A school board meeting in one Florida community turned physical this week, with protestors for and against a mask mandate pushing, shoving, and fighting one another.
On Monday, protesters in Lee County gathered outside of the school district headquarters in Fort Myers, where the board was discussing a 30-day mask mandate imposed by the superintendent earlier that day. The two sides brought dueling megaphones and signs that read “Free Kids Faces” and “Save Our Students,” according to news reports. At one point, the anti-mask protesters chanted “we will not comply.”
Local television news reported that “people are pushing and shoving each other outside of this meeting,” and that Lee sheriff’s deputies were breaking up physical fights. A local NBC affiliate captured video of what appeared to be a man and a woman attempting to hit one another.
At one point, a woman shoved two doctors into the parking lot while they were attempting to enter the meeting to speak in favor of the mask mandate. Video of the encounter provided to National Review showed that prior to that encounter, a pro-mask protester slapped at the megaphone of an anti-mask protester. One of the doctors, Tasha Wallace, then appears to have bumped into the anti-mask protester’s arm. That’s when another woman chest-bumped the two doctors off the sidewalk and into the parking lot.
“I was just trying to make my way to the door so I could come in and fill a comment card, and a woman stood in front of me and bumped me out of the way,” Wallace told a local NBC reporter. Attempts by National Review to reach her on Wednesday were unsuccessful.
Chrystal Vervaet, a leader of the group Parents for Informed Consent SWFL who filmed the encounter, acknowledged there were physical altercations outside the board meeting. “I think there was good and bad on each side,” she said. All of the recent Lee school board meetings have been heated recently, she said.
“Did it get heated? Yes,” Vervaet said of Monday’s meeting. “But I think the news is blowing it out of proportion.”
No one was seriously injured or arrested during Monday’s scuffles, local law enforcement said.
Lee County is at least the 11th Florida school district to impose a mask mandate while the COVID-19 Delta variant continues to ravage the state. On average, more than 16,000 people have been hospitalized per day over the last week, according to the New York Times.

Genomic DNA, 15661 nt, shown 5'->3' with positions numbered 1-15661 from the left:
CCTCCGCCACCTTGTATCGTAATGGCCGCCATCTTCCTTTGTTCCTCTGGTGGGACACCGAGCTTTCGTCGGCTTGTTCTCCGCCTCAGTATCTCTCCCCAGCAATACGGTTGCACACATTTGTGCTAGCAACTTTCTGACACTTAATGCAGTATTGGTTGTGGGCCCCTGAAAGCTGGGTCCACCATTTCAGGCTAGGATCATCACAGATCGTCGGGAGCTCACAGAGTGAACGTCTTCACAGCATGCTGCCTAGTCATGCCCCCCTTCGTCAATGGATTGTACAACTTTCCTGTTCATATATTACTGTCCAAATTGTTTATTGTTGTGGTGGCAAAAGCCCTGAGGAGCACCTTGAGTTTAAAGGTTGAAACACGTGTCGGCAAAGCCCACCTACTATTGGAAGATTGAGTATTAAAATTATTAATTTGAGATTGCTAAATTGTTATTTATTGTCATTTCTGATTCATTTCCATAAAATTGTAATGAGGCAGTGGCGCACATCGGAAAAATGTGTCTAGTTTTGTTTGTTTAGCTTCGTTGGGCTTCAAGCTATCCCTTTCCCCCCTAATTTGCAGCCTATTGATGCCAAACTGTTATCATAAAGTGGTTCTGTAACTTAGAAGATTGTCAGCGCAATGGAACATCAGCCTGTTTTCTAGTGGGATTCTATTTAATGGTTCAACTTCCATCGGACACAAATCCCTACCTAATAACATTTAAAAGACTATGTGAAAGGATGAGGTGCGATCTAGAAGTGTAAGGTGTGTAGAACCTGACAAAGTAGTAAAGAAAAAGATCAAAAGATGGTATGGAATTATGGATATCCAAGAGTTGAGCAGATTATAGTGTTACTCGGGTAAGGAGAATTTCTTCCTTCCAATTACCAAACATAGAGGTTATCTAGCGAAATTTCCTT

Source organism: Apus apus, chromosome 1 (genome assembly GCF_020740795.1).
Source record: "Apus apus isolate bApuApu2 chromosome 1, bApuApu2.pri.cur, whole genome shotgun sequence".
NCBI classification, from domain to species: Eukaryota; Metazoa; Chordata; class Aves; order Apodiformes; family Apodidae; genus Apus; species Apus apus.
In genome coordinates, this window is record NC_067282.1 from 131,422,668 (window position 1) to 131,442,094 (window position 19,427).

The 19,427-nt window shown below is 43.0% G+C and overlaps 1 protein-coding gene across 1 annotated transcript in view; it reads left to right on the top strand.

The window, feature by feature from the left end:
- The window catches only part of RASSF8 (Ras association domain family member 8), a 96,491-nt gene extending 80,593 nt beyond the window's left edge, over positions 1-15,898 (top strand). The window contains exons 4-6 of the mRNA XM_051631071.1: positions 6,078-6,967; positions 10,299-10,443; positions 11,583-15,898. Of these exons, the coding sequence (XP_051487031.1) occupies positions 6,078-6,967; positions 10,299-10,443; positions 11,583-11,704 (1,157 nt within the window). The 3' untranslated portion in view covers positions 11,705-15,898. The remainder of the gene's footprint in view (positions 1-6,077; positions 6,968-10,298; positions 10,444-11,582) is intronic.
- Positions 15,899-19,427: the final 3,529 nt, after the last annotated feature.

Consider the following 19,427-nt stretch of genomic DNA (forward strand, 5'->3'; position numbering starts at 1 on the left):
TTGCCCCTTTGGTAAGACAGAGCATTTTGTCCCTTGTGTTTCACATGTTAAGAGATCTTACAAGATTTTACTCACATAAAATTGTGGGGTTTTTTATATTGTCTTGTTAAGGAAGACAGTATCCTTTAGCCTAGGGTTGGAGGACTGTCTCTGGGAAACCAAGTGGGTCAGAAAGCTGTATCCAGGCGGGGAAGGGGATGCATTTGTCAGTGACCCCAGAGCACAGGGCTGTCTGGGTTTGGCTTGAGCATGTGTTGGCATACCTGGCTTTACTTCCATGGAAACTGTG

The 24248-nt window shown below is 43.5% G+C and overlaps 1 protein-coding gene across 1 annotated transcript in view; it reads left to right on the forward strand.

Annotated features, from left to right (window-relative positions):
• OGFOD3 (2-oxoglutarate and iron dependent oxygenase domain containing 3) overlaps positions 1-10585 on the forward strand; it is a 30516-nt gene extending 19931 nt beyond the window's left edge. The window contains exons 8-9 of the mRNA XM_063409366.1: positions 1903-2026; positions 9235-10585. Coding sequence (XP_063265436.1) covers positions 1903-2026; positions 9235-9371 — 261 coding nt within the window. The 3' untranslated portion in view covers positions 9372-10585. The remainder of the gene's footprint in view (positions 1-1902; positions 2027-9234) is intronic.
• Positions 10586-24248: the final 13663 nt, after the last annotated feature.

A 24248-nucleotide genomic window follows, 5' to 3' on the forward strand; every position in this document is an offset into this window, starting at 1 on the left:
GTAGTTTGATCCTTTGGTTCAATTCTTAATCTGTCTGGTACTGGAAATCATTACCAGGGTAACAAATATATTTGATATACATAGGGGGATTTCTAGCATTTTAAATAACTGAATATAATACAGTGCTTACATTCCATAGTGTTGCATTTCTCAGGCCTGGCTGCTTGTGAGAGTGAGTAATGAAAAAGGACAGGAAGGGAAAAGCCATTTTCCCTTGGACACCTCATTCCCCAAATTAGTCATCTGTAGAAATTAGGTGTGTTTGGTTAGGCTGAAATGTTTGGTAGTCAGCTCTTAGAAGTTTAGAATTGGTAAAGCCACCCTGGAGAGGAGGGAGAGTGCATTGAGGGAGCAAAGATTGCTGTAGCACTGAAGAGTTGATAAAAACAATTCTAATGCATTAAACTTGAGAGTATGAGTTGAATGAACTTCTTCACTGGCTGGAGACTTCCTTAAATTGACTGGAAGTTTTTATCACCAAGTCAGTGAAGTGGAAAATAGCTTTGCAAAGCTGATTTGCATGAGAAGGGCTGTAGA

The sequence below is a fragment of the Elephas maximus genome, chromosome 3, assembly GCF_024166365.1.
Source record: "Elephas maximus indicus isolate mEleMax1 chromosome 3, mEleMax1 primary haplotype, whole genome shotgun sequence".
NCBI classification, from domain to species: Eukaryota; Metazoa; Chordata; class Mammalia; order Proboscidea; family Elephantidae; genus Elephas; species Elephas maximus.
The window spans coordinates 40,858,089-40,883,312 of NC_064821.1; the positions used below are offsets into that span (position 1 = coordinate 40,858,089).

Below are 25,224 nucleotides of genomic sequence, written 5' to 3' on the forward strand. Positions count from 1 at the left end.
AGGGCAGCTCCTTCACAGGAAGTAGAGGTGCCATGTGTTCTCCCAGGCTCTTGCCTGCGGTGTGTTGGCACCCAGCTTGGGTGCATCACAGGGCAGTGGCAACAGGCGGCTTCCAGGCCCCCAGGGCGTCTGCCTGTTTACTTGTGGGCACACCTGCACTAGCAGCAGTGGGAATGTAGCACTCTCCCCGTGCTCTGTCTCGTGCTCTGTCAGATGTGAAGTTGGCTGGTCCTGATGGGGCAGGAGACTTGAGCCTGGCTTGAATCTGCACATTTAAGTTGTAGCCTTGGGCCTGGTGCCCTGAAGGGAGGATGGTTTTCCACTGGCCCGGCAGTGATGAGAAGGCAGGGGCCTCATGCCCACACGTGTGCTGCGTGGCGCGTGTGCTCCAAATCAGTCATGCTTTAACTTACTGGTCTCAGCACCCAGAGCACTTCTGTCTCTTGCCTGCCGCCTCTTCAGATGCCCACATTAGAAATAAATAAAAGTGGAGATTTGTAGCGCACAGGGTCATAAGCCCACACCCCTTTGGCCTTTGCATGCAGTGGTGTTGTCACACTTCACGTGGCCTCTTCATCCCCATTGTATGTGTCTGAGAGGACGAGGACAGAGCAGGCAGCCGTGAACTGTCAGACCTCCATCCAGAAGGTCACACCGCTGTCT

Florida governor Ron DeSantis issued an order in July empowering parents to decide if their kids would wear masks in school this year, but a judge ruled last week that DeSantis had overstepped his authority by prohibiting school boards from instituting mask mandates. DeSantis said he expects the judge will be overruled on appeal.
Several school districts, including districts in the Miami, Fort Lauderdale, and Tampa areas, defied DeSantis’s order. Lee County’s interim superintendent, Ken Savage, waited until after the judge’s ruling to impose a mask mandate in his district’s schools.
Savage said Monday that he personally does not like mask wearing, and acknowledged that masks alone will not eliminate the coronavirus, according to the News-Press in Fort Myers.
He said there’s nothing he could say to assuage the frustrations of mask opponents.
“I can only say if we can save even one additional life that would have otherwise perished, then this extraordinary additional effort will have been worth it,” Savage said, according to the paper.
There is debate in the medical community regarding just how effective masks are at slowing the spread of the coronavirus among children. In July, the Centers for Disease Control and Prevention updated its guidance for schools, recommending that all adults and children wear masks indoors. But several prominent doctors, including the former dean of Harvard Medical School, have said there is a lack of evidence for the benefit of masking young kids.
A New York Magazine article published in late August noted that a groundbreaking CDC study published in May found no statistically significant benefit from requiring students to wear masks. A National Institutes of Health review last year found that cloth masks have limited efficacy in preventing viral infections, depending on the materials used, the number of layers, and how the mask fits.